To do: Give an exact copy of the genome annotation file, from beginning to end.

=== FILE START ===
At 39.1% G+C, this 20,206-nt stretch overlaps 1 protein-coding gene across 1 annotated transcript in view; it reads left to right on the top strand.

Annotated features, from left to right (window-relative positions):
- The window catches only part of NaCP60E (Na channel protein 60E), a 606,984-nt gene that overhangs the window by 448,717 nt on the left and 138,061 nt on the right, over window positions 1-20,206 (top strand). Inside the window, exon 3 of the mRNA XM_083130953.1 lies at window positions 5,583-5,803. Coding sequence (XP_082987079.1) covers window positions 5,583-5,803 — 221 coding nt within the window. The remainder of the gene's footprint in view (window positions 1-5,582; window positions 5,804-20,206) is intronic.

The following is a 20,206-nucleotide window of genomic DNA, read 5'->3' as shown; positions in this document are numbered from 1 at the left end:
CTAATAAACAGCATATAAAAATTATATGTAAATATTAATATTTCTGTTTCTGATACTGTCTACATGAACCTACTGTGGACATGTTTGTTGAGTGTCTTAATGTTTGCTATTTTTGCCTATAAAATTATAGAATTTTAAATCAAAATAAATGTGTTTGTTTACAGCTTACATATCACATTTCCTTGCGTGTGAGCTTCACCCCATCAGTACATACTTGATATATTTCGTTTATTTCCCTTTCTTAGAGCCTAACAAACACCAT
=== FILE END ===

At 39.1% G+C, this 20,206-nt stretch overlaps 1 protein-coding gene across 1 annotated transcript in view; it reads left to right on the top strand.

Annotated features, from left to right (window-relative positions):
- The window catches only part of NaCP60E (Na channel protein 60E), a 606,984-nt gene that overhangs the window by 448,717 nt on the left and 138,061 nt on the right, over window positions 1-20,206 (top strand). Inside the window, exon 3 of the mRNA XM_083130953.1 lies at window positions 5,583-5,803. Coding sequence (XP_082987079.1) covers window positions 5,583-5,803 — 221 coding nt within the window. The remainder of the gene's footprint in view (window positions 1-5,582; window positions 5,804-20,206) is intronic.

The following is a 20,206-nucleotide window of genomic DNA, read 5'->3' as shown; positions in this document are numbered from 1 at the left end:
CTAATAAACAGCATATAAAAATTATATGTAAATATTAATATTTCTGTTTCTGATACTGTCTACATGAACCTACTGTGGACATGTTTGTTGAGTGTCTTAATGTTTGCTATTTTTGCCTATAAAATTATAGAATTTTAAATCAAAATAAATGTGTTTGTTTACAGCTTACATATCACATTTCCTTGCGTGTGAGCTTCACCCCATCAGTACATACTTGATATATTTCGTTTATTTCCCTTTCTTAGAGCCTAACAAACACCAT